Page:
First there is sculpture. How often did it, due to false processing and lack of artistic understanding, turn into a domestic monstrosity. Allach saw here above all a field to help genuine folk feeling triumph. Certainly, the path was not easy, and all the plans still could not be carried out. The artists, too, who create works of art out of the raw material of porcelain through the genius of their inspiration and the formative energy of their hands, had to first be found and won.

“The Victor“, sculpture from Allach


But the demand of the Reichsführer was: Art is every German house, especially in the house of my SS men! Beautiful, tasteful dishes on every table, not only in the residences, but also - and especially - in the canteens, so that the German worker, as well as the comrade under arms, in his rest hours, from the harmony of his surroundings, gains new strength for the great tasks that must be placed on him. It is an ancient truth that the most simple food tastes better from vessels beautiful in form than the most precious roast on a tin plate! Allach wants to serve this goal of the Reichsführer-SS with all its energy.

In the few years that have passed since the founding of the porcelain manufacturer Allach, an important special position in the field of porcelain manufacture could already be achieved. Created completely from the feeling of our time emerged heroic youth figures from the Wehrmacht and the auxiliaries of the party, amazing authentic looking peasant custom figures and above all noble animal sculptures, which show the animal in all its beauty, works of art that must be valued as document of a strong, natural sense of art feeling and a goal-conscious advance along the path of responsibility-conscious art formation.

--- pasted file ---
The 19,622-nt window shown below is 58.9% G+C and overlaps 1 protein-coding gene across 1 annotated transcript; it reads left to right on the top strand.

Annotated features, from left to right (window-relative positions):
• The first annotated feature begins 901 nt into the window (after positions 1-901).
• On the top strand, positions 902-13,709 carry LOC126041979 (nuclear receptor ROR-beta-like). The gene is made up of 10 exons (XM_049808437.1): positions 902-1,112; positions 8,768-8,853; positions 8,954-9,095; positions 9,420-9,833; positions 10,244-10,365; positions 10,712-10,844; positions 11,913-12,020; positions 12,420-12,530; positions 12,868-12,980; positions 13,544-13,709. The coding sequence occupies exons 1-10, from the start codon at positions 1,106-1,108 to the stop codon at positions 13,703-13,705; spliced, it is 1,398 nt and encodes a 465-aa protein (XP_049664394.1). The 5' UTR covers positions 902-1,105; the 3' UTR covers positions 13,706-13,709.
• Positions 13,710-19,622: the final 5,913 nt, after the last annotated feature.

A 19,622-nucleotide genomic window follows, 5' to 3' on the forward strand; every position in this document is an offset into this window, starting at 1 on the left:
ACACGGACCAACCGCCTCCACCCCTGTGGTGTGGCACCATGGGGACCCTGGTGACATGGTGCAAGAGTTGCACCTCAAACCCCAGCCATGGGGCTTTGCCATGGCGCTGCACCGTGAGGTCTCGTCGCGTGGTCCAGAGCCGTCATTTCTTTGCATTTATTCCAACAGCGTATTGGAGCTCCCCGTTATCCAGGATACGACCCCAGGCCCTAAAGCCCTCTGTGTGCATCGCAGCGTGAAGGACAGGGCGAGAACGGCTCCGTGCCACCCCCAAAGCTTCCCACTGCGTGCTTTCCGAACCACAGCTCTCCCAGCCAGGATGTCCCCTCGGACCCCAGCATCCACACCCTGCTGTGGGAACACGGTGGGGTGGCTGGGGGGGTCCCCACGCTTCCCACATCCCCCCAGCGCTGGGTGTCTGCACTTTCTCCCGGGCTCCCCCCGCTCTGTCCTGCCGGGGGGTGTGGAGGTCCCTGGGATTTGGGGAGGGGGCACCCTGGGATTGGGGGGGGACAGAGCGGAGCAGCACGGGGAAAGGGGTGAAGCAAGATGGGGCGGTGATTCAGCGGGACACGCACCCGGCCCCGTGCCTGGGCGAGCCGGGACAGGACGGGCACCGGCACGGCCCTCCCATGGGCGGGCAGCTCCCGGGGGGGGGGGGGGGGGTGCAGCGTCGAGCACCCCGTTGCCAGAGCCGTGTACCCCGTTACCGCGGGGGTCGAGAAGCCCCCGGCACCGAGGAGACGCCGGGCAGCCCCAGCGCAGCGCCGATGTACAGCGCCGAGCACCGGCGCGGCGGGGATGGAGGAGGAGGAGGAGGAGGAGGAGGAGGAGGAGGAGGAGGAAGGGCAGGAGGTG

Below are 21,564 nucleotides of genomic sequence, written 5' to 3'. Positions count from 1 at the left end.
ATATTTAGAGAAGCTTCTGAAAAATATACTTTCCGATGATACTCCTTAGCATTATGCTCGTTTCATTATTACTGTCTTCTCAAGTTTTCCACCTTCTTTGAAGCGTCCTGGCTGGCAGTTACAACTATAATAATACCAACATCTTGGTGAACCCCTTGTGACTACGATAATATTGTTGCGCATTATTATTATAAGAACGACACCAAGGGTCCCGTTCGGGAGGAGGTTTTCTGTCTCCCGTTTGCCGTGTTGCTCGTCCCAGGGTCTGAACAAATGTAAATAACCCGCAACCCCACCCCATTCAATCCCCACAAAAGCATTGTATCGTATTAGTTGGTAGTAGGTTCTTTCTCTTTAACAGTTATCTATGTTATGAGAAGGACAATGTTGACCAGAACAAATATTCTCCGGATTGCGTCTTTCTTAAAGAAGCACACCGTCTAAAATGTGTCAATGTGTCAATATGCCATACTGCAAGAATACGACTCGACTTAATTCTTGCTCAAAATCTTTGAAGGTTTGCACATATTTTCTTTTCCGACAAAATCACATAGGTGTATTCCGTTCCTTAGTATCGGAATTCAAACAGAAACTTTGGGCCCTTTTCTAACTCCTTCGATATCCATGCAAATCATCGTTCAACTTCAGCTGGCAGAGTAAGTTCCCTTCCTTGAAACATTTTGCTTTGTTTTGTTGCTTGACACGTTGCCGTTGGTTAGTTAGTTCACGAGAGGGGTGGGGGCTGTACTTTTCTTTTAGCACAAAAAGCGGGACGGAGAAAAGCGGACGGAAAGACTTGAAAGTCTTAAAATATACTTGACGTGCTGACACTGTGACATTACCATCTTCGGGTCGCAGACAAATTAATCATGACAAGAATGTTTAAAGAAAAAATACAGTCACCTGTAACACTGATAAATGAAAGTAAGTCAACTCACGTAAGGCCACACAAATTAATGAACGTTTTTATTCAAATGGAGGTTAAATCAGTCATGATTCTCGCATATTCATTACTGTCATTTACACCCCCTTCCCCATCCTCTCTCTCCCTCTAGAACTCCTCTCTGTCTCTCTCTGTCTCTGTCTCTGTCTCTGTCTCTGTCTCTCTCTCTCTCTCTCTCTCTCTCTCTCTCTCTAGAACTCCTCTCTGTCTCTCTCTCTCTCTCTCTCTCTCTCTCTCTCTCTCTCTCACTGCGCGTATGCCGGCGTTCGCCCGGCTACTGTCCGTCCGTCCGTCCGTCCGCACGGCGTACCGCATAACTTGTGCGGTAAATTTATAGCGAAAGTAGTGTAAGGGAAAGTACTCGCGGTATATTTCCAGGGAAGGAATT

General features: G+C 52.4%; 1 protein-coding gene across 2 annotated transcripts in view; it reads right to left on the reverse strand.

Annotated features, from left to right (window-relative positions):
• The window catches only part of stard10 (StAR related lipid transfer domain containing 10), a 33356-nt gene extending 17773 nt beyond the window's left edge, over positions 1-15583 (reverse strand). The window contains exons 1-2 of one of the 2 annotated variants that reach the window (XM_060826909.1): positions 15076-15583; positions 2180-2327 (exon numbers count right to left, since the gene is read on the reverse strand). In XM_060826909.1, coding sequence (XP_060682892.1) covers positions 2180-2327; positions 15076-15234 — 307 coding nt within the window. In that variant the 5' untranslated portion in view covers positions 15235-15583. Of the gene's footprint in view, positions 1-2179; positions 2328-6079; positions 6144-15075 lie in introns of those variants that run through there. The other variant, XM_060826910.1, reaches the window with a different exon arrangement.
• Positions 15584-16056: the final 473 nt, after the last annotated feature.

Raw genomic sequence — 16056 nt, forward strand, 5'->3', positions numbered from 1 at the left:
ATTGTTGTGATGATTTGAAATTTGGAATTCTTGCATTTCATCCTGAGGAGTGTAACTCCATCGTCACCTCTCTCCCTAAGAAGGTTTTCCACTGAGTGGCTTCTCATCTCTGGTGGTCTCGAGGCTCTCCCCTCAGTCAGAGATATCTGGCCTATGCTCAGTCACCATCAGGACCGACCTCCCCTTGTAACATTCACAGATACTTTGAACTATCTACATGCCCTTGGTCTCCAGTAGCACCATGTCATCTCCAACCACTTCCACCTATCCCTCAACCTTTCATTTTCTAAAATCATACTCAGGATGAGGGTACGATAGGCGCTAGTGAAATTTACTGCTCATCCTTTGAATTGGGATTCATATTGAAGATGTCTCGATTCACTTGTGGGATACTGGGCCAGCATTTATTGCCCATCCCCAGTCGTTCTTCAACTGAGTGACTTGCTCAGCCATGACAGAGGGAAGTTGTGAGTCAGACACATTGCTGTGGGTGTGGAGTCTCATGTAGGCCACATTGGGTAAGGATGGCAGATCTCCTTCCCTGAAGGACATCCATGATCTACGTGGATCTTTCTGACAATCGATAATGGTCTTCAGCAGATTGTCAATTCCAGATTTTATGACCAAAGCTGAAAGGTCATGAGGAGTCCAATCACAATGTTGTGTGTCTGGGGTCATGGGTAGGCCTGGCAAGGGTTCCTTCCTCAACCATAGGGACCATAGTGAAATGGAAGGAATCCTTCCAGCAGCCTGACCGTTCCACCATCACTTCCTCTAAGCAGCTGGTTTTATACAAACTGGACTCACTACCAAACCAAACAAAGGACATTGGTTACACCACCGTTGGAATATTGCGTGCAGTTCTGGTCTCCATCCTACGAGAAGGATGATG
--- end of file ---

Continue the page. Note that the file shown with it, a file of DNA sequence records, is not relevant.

Ceramics, jugs, vases, candlesticks with a beauty of form were created that would decorate any German home. The goal of the Reichsführer-SS: every commodity - even the simplest water jug - should be of flawless beauty - was already achieved here to a high degree. From the great art treasure of our ancestors, delivered to us through many excavations, stimulus was taken for shaping and decorating and carried over into the style of our time. So a bridge was built between the naturebound creation of our ancestors and the artistic feeling of our days.

The knowledge of the fact that the surroundings exert a tremendous influence on the well being and bearing of man has caused the Reichsführer-SS to give his porcelain manufacturer Allach the order to become leading in the field of porcelain manufacture. Into the house of each SS man, indeed of every German, should come only form-beautiful and tasteful dishes and art objects. Allach thus gives to the working man in his daily surroundings the beauty that enables him to again and again gain new energy and to prove himself equal to the great tasks that our placed on him by a heroic time.

W.
SS Leitheft, Year 7, Issue 2

Wednesday, 14 August 2019

Edvard Grieg - Piano Concerto in A minor Op. 16


Conductor: Herbert von Karajan
Performance: Berlin Philharmonic Orchestra
Piano: Krystian Zimerman
Recording: 1982 September 27 - 28, 1981 January

1. Allegro molto moderato: 0:01
2. Adagio: 14:02
3. Allegro moderato molto e marcato: 21:14